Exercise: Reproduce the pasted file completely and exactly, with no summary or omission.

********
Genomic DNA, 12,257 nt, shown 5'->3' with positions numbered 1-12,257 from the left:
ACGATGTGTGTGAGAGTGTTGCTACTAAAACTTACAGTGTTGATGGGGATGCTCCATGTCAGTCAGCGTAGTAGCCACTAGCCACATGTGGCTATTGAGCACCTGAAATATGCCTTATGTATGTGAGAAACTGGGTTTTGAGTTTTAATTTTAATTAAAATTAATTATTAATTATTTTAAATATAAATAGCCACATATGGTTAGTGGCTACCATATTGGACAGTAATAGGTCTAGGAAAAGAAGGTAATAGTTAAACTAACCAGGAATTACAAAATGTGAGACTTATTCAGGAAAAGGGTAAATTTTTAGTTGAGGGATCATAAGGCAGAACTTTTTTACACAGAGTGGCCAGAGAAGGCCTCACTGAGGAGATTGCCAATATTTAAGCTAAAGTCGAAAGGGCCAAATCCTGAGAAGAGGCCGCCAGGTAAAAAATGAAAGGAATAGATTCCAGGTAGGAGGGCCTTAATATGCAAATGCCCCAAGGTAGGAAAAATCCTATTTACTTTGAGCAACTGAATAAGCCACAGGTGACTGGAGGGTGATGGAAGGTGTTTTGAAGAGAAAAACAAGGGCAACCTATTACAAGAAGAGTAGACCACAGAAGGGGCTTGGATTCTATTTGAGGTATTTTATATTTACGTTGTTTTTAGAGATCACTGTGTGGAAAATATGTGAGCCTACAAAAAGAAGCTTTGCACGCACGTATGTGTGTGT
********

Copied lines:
Genomic DNA, 12,257 nt, shown 5'->3' with positions numbered 1-12,257 from the left:
ACGATGTGTGTGAGAGTGTTGCTACTAAAACTTACAGTGTTGATGGGGATGCTCCATGTCAGTCAGCGTAGTAGCCACTAGCCACATGTGGCTATTGAGCACCTGAAATATGCCTTATGTATGTGAGAAACTGGGTTTTGAGTTTTAATTTTAATTAAAATTAATTATTAATTATTTTAAATATAAATAGCCACATATGGTTAGTGGCTACCATATTGGACAGTAATAGGTCTAGGAAAAGAAGGTAATAGTTAAACTAACCAGGAATTACAAAATGTGAGACTTATTCAGGAAAAGGGTAAATTTTTAGTTGAGGGATCATAAGGCAGAACTTTTTTACACAGAGTGGCCAGAGAAGGCCTCACTGAGGAGATTGCCAATATTTAAGCTAAAGTCGAAAGGGCCAAATCCTGAGAAGAGGCCGCCAGGTAAAAAATGAAAGGAATAGATTCCAGGTAGGAGGGCCTTAATATGCAAATGCCCCAAGGTAGGAAAAATCCTATTTACTTTGAGCAACTGAATAAGCCACAGGTGACTGGAGGGTGATGGAAGGTGTTTTGAAGAGAAAAACAAGGGCAACCTATTACAAGAAGAGTAGACCACAGAAGGGGCTTGGATTCTATTTGAGGTATTTTATATTTACGTTGTTTTTAGAGATCACTGTGTGGAAAATATGTGAGCCTACAAAAAGAAGCTTTGCACGCACGTATGTGTGTGT